16. Starfish Fossil Stenaster

    From the album MY FOSSIL Collection - Dpaul7

    Stenaster sp. Extinct Starfish Ktaoua Formation, Kaid Rami, Morocco Ordovician Period - (450 millions years ago) Stenaster is an extinct genus of brittle stars that lived from the Ordovician to the Silurian. Brittle stars or ophiuroids are echinoderms in the class Ophiuroidea closely related to starfish. They crawl across the sea floor using their flexible arms for locomotion. The ophiuroids generally have five long, slender, whip-like arms which may reach up to 60 cm (24 in) in length on the largest specimens. They are also known as serpent stars; the New Latin class name Ophiuroidea is derived from the Ancient Greek word meaning "serpent". The Ophiuroidea contain two large clades, Ophiurida (brittle stars) and Euryalida (basket stars). Over 2,000 species of brittle stars live today. More than 1200 of these species are found in deep waters, greater than 200 m deep. Kingdom: Animalia Phylum: Echinodermata Subphylum: Eleutherozoa Class: Ophiuroidea Family: †Stenasteridae Genus: †Stenaster
  17. Starfish Fossil Stenaster

    From the album MY FOSSIL Collection - Dpaul7

    Stenaster sp. Extinct Starfish Ktaoua Formation, Kaid Rami, Morocco Ordovician Period - (450 millions years ago) Stenaster is an extinct genus of brittle stars that lived from the Ordovician to the Silurian. Brittle stars or ophiuroids are echinoderms in the class Ophiuroidea closely related to starfish. They crawl across the sea floor using their flexible arms for locomotion. The ophiuroids generally have five long, slender, whip-like arms which may reach up to 60 cm (24 in) in length on the largest specimens. They are also known as serpent stars; the New Latin class name Ophiuroidea is derived from the Ancient Greek word meaning "serpent". The Ophiuroidea contain two large clades, Ophiurida (brittle stars) and Euryalida (basket stars). Over 2,000 species of brittle stars live today. More than 1200 of these species are found in deep waters, greater than 200 m deep. Kingdom: Animalia Phylum: Echinodermata Subphylum: Eleutherozoa Class: Ophiuroidea Family: †Stenasteridae Genus: †Stenaster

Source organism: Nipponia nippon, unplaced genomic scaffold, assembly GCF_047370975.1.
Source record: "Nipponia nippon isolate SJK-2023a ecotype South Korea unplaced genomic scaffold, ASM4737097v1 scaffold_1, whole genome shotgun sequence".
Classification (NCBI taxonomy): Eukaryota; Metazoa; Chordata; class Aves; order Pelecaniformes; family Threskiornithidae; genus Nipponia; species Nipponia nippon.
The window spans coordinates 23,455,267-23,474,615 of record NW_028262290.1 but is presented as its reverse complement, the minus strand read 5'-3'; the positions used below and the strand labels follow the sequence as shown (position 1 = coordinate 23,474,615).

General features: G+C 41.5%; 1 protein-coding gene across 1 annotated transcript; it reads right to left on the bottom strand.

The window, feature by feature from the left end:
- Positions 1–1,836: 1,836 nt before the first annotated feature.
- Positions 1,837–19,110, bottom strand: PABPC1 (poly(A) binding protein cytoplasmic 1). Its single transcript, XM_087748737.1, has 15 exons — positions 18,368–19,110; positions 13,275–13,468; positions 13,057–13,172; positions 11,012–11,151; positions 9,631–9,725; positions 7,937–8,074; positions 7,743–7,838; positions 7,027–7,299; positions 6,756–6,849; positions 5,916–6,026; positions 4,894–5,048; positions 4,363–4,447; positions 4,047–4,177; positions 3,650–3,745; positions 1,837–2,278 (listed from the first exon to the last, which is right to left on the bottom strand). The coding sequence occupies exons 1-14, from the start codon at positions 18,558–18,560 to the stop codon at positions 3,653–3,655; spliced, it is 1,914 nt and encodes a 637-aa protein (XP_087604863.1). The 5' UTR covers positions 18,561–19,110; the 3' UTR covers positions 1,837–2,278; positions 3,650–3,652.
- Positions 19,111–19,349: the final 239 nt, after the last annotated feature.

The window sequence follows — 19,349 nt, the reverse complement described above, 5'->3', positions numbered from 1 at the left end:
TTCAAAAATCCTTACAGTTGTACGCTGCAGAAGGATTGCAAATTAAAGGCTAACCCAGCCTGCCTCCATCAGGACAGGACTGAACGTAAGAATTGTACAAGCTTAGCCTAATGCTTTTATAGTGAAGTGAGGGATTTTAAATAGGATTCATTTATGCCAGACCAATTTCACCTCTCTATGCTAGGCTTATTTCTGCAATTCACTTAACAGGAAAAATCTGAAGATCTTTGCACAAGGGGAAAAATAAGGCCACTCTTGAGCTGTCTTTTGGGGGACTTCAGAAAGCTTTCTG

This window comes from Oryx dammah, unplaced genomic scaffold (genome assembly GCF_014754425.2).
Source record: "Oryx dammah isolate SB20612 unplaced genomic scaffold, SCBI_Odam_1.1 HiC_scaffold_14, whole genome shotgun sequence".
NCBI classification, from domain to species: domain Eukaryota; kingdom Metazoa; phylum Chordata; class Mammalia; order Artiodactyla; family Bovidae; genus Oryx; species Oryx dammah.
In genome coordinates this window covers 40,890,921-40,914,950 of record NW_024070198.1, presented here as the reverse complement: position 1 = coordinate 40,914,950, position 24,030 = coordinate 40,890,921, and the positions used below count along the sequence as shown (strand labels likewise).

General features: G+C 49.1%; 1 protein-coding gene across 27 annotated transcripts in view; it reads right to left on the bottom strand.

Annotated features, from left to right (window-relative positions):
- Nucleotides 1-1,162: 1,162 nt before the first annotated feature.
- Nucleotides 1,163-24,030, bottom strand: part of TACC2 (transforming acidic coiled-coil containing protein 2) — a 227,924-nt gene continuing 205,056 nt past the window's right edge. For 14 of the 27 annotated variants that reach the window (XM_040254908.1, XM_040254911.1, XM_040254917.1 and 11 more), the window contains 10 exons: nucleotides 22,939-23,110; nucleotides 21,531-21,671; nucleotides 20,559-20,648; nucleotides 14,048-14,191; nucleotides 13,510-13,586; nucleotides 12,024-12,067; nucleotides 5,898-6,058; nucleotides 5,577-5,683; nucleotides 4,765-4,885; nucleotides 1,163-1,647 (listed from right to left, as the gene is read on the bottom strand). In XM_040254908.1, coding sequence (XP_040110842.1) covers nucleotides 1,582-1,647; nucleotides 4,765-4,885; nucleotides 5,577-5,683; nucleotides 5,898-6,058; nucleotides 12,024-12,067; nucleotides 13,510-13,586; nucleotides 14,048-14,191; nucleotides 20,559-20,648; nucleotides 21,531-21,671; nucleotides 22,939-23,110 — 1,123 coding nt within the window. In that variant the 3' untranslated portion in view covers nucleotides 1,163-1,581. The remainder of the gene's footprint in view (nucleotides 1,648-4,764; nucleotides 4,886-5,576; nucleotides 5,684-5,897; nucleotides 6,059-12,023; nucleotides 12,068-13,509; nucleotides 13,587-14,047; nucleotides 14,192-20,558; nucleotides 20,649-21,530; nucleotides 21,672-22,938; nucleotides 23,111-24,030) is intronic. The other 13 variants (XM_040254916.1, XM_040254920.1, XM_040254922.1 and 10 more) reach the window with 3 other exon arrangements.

18. From the album MY FOSSIL Collection - Dpaul7